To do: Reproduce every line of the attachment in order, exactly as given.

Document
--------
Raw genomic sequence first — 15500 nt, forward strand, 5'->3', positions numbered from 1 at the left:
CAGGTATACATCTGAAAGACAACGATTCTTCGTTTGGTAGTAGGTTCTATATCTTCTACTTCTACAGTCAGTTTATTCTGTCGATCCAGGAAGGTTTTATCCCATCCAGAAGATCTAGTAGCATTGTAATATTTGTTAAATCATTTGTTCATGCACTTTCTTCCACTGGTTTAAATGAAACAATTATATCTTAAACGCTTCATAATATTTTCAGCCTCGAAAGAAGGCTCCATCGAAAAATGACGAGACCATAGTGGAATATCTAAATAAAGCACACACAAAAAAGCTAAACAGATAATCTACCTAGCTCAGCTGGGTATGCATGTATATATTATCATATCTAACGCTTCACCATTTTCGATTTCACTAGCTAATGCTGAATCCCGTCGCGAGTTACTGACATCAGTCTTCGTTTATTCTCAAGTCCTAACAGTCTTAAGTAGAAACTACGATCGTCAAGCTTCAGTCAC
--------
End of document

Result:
Raw genomic sequence first — 15500 nt, forward strand, 5'->3', positions numbered from 1 at the left:
CAGGTATACATCTGAAAGACAACGATTCTTCGTTTGGTAGTAGGTTCTATATCTTCTACTTCTACAGTCAGTTTATTCTGTCGATCCAGGAAGGTTTTATCCCATCCAGAAGATCTAGTAGCATTGTAATATTTGTTAAATCATTTGTTCATGCACTTTCTTCCACTGGTTTAAATGAAACAATTATATCTTAAACGCTTCATAATATTTTCAGCCTCGAAAGAAGGCTCCATCGAAAAATGACGAGACCATAGTGGAATATCTAAATAAAGCACACACAAAAAAGCTAAACAGATAATCTACCTAGCTCAGCTGGGTATGCATGTATATATTATCATATCTAACGCTTCACCATTTTCGATTTCACTAGCTAATGCTGAATCCCGTCGCGAGTTACTGACATCAGTCTTCGTTTATTCTCAAGTCCTAACAGTCTTAAGTAGAAACTACGATCGTCAAGCTTCAGTCAC